Maria Damanaki and Günther Oettinger, the European commissioners for maritime affairs and energy respectively, today (20 January) presented an action plan to spur faster development of renewable energy at sea.
The plan will first establish an Ocean Energy Forum of stakeholders, in the coming weeks. It also calls for a roadmap to be drawn up by 2016 and a European industrial initiative on blue energy to be implemented by 2020.
“Ocean energy has a significant potential to enhance the security of supply,” said Oettinger. “Developing a wide portfolio of renewable energy sources including ocean energy also facilitates their integration in the European energy system.”
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The European Commission’s impact assessment accompanying the action plan says that as many as 40,000 jobs could be created in the ‘blue energy’ sector by 2035. By 2050, the sector aims to generate 100 gigawatts of energy per year.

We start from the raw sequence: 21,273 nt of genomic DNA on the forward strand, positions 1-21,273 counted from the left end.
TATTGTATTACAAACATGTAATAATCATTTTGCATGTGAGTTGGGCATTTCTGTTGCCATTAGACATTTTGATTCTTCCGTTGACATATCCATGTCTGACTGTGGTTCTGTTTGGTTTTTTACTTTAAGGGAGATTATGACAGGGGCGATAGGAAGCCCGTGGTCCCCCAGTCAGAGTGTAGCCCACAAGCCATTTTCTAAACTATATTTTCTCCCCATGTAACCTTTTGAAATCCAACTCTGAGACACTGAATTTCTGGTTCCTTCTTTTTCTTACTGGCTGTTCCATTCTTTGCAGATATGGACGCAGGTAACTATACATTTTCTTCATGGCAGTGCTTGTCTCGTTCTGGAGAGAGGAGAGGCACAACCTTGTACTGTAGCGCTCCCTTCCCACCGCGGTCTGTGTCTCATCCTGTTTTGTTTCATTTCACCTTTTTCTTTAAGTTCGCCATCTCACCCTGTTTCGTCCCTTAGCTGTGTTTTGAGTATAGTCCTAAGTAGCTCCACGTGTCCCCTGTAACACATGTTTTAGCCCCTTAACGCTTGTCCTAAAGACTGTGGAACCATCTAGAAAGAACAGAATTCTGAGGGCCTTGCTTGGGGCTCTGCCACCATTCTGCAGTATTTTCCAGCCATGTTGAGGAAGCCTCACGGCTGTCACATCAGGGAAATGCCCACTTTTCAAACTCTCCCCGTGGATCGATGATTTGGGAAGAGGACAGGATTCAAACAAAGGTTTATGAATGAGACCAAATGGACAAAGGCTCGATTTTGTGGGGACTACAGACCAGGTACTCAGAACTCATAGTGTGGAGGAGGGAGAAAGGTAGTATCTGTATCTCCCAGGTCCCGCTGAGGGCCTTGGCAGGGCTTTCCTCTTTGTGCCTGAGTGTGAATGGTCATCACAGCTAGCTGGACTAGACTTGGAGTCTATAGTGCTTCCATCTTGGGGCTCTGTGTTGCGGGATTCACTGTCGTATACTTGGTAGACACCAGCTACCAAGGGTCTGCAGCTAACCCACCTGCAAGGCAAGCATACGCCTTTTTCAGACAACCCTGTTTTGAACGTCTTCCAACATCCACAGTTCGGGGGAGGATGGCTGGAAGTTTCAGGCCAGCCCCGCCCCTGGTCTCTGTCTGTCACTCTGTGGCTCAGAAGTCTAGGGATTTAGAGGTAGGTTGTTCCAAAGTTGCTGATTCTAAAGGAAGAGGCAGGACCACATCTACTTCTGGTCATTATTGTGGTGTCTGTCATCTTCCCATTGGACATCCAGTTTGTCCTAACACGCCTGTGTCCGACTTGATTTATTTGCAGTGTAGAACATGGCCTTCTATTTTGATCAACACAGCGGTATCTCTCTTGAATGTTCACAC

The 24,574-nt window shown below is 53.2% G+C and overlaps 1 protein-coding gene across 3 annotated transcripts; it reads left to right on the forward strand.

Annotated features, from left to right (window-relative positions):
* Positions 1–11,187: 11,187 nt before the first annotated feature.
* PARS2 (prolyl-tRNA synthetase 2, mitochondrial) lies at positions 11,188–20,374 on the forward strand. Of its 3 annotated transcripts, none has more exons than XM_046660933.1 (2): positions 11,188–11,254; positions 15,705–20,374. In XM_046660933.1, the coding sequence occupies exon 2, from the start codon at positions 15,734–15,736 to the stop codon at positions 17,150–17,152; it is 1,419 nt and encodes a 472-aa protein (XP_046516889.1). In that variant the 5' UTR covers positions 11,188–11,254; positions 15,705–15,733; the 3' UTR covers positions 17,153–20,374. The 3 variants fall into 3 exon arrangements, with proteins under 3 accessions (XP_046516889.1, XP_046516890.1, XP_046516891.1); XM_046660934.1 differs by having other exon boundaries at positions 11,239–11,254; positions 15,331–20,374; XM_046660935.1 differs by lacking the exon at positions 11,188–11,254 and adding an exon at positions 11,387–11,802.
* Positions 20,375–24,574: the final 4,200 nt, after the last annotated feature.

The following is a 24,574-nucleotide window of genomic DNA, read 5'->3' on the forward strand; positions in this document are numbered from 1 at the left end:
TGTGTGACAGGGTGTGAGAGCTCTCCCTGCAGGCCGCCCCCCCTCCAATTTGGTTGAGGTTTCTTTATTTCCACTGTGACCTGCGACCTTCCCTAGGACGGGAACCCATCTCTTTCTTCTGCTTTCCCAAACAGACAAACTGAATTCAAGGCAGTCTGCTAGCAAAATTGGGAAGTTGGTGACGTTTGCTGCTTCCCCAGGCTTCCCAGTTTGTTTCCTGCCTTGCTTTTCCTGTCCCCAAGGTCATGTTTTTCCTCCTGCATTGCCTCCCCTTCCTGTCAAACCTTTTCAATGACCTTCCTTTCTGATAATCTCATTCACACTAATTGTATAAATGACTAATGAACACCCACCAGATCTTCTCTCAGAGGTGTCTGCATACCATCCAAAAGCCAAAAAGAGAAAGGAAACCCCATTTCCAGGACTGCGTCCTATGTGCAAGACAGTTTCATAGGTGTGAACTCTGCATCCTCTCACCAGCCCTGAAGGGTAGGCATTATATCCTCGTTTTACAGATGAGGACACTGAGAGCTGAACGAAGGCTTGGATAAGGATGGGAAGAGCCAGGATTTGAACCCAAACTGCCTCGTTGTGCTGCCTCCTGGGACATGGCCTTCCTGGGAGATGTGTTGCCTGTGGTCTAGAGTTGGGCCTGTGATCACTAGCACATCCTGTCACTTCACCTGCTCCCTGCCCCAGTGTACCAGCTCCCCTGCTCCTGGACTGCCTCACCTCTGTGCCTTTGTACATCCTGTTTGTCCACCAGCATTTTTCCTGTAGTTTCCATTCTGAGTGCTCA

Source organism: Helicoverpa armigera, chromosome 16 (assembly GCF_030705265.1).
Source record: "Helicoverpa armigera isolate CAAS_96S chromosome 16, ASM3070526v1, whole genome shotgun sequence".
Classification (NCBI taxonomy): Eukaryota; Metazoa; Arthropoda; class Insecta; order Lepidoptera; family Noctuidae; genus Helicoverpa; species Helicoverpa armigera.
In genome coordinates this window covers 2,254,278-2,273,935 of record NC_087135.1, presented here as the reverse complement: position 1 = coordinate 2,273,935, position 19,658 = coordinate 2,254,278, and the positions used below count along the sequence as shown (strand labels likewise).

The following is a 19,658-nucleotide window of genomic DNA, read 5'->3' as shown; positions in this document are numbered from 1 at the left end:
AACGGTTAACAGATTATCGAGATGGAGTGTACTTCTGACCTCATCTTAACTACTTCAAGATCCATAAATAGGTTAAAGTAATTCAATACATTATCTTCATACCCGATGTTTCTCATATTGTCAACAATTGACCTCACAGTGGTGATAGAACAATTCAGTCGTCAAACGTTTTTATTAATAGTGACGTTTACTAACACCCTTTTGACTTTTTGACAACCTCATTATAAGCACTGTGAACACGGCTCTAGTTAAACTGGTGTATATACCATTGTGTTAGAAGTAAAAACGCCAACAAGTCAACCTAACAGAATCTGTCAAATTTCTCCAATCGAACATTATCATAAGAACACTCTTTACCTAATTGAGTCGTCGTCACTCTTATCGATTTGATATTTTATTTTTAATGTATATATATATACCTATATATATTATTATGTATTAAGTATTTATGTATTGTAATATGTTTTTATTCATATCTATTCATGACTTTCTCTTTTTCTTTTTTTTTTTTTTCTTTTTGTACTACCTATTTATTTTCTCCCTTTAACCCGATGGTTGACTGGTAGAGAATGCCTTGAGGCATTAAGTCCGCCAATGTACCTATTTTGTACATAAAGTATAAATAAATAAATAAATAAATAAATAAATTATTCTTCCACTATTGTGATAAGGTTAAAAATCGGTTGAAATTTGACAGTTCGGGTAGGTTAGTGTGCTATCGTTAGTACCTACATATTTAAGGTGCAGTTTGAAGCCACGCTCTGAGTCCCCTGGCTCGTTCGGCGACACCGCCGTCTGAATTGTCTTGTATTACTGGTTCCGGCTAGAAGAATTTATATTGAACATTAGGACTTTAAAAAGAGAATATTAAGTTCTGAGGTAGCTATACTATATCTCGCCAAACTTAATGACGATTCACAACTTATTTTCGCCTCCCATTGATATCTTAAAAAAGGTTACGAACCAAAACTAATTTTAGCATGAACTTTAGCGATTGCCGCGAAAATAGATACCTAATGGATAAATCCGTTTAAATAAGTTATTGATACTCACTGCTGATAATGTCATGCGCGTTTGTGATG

The action plan does not focus on offshore wind turbines, which generate electricity from air. Instead it focuses on technologies that harness energy from the water itself. These include wave energy and tidal stream energy.
The Commission says the sector is facing numerous challenges including high technology costs, difficulty accessing finance, infrastructure barriers such as grid connection issues, complex licensing procedures and concerns about environmental impacts.
Ocean Energy Europe, a trade association which represents the sector, welcomed the news. “The prize for securing global technology leadership in ocean energy is huge, but the challenges faced by the sector are significant,” said Sian George, the group’s CEO. “The Commission clearly recognises this and has moved to help the industry bridge the gap to commercialisation.”